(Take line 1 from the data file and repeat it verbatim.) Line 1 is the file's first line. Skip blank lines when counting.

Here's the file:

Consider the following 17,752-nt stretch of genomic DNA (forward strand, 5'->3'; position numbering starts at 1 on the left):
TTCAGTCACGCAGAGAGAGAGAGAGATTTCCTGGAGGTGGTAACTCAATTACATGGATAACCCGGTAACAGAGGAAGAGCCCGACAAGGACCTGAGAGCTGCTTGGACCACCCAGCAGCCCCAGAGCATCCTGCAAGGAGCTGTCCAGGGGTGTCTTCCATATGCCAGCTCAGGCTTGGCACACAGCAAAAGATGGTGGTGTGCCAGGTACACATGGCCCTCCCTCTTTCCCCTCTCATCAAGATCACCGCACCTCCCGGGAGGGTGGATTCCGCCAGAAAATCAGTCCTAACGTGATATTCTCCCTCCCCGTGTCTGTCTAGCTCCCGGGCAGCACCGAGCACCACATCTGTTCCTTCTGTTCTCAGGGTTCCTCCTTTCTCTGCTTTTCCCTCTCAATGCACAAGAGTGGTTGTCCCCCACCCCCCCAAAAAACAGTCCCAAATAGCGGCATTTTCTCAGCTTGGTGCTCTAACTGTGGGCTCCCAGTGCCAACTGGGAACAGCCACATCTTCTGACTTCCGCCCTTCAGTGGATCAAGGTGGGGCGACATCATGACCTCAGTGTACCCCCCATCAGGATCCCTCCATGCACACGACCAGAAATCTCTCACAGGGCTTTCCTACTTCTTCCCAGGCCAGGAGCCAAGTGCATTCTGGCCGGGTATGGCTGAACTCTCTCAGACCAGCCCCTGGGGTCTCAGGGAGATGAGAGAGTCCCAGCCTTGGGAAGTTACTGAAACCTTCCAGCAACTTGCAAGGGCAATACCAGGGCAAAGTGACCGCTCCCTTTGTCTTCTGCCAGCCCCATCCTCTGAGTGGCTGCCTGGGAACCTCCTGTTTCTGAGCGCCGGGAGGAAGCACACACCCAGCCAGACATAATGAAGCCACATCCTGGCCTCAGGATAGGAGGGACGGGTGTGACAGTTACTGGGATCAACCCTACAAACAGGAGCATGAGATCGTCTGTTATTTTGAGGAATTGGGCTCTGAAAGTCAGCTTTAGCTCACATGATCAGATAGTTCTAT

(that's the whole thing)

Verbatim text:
Consider the following 17,752-nt stretch of genomic DNA (forward strand, 5'->3'; position numbering starts at 1 on the left):